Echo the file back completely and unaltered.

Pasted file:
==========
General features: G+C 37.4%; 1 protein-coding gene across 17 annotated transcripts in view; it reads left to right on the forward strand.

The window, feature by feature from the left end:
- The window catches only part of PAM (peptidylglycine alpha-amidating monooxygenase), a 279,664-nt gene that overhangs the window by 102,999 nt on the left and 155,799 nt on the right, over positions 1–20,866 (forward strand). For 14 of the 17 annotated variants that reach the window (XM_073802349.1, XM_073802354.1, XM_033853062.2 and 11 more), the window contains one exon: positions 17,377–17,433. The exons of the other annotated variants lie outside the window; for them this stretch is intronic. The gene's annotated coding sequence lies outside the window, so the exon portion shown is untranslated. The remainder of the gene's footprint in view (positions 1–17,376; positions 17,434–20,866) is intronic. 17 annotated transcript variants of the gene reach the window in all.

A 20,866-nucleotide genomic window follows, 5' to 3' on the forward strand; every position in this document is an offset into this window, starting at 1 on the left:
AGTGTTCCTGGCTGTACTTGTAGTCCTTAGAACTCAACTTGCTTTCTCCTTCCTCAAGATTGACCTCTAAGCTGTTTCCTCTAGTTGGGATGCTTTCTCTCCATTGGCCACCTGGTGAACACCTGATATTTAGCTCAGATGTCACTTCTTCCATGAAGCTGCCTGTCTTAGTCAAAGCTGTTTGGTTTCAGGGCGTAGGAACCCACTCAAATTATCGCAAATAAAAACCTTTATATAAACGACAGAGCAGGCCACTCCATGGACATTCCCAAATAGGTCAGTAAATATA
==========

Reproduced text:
General features: G+C 37.4%; 1 protein-coding gene across 17 annotated transcripts in view; it reads left to right on the forward strand.

The window, feature by feature from the left end:
- The window catches only part of PAM (peptidylglycine alpha-amidating monooxygenase), a 279,664-nt gene that overhangs the window by 102,999 nt on the left and 155,799 nt on the right, over positions 1–20,866 (forward strand). For 14 of the 17 annotated variants that reach the window (XM_073802349.1, XM_073802354.1, XM_033853062.2 and 11 more), the window contains one exon: positions 17,377–17,433. The exons of the other annotated variants lie outside the window; for them this stretch is intronic. The gene's annotated coding sequence lies outside the window, so the exon portion shown is untranslated. The remainder of the gene's footprint in view (positions 1–17,376; positions 17,434–20,866) is intronic. 17 annotated transcript variants of the gene reach the window in all.

A 20,866-nucleotide genomic window follows, 5' to 3' on the forward strand; every position in this document is an offset into this window, starting at 1 on the left:
AGTGTTCCTGGCTGTACTTGTAGTCCTTAGAACTCAACTTGCTTTCTCCTTCCTCAAGATTGACCTCTAAGCTGTTTCCTCTAGTTGGGATGCTTTCTCTCCATTGGCCACCTGGTGAACACCTGATATTTAGCTCAGATGTCACTTCTTCCATGAAGCTGCCTGTCTTAGTCAAAGCTGTTTGGTTTCAGGGCGTAGGAACCCACTCAAATTATCGCAAATAAAAACCTTTATATAAACGACAGAGCAGGCCACTCCATGGACATTCCCAAATAGGTCAGTAAATATA